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Old 10-10-2010, 10:21   #1
MPB
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Any Ideas About Using an AC/DC Converter for Dockside ?

After leaving the boat at the dock, turning on the shore power and the battery charger, we turn everything off (except for the bilge pumps of course). But the one thing I would like to keep running is the 12vDC refrigeration unit.

Due to its ongoing consumption, the battery charge will obviously have to cycle more often, which has a negative impact on the batteries, I believe.

In essence at dock I want to power the refrigeration directly from the AC/DC converter (no battery usage at all). At sea, I would switch back to the normal 12v system.

So if I wire-up a converter (for example a Tripp Lite 20amp) through the AC panel, and subsequently through a Double throw switch ( to switch from dock side usage to the standard 12vDC panel), would I solve my dilemma ?


Looking forward to being enlightened !
Thanks
Miguel
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Old 10-10-2010, 10:29   #2
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Yes.
The Refer' + supply in would be connected to "Common"
The Battery + would be connected to "A"
The Converter + out would be connected to "B".
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Old 10-10-2010, 10:35   #3
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Gord,
Thanks for the wiring diagram.
Re the "makes sense" part of my question, can I assume you agree ?
Miguel
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Old 10-10-2010, 12:13   #4
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... Re the "makes sense" part of my question, can I assume you agree ?
Miguel
Yes, you may.
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Old 10-10-2010, 12:26   #5
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A couple of notes of caution. Any 12v supply needs to be very well regulated to supply a constant 12v particularly to a fridge with sometimes very high current start up demands. A battery filters out the spikes.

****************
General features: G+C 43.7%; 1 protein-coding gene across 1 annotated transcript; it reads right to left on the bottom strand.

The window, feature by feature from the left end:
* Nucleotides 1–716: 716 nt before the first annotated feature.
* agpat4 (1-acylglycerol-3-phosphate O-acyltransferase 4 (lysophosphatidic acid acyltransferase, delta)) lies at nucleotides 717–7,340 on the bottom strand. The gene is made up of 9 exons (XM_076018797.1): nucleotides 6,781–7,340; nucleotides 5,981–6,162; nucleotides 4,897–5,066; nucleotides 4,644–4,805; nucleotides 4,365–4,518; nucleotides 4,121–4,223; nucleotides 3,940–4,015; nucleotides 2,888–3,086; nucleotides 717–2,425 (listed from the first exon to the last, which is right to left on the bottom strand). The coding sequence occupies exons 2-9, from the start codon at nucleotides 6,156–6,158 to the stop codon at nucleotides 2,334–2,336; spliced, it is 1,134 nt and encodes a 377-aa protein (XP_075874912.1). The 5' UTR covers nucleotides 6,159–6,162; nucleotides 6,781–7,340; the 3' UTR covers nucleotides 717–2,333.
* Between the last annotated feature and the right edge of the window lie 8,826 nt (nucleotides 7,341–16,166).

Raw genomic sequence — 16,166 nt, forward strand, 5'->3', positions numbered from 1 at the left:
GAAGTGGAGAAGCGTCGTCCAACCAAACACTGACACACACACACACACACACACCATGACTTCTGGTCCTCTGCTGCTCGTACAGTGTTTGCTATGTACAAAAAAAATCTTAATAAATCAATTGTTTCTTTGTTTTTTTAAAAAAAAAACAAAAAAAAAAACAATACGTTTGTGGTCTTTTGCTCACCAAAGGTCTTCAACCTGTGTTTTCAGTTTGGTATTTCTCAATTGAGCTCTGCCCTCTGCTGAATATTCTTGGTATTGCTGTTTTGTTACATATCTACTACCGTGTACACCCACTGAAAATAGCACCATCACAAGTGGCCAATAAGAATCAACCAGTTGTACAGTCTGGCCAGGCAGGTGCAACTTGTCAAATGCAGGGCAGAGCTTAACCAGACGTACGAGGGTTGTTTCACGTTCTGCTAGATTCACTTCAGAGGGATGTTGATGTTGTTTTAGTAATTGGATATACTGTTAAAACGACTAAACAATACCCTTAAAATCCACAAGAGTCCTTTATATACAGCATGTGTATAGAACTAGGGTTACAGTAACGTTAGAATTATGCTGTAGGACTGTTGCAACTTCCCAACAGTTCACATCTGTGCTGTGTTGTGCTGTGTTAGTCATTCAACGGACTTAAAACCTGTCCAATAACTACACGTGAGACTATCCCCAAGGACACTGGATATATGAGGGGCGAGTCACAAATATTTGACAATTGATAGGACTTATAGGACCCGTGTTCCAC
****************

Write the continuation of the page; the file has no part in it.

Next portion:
The second problem is how you will isolate the negative if this is connected to earth you can get some bad corrosion problems in a marina.
I think unless you know what you are doing you would be better to keep the batteries in the circuit. The batteries may well even benefit if the charger is a good one.
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Old 10-10-2010, 12:28   #6
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MPB, When I leave my boat I turn off everything but the bilge pumps and the refrig. My refrig draws about 5 amps when it's running. I have never found my charger putting out anything but the float voltage in this mode. Essentially the charger is providing the 5 amps it takes to run the refrig. The battery is not doing any significant cycling. Also when you're away from the boat and not opening the refrig it runs a lot less than when you're there. Our house batteries are almost 9 years old and still going, though I do note their capacity is down a bit (2x 215amp lifeline AGMs). Our charger is a Xantrax 40 amp. I don't think your plan will cause any problems, I just don't know if it's worth the trouble.
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Old 10-10-2010, 13:38   #7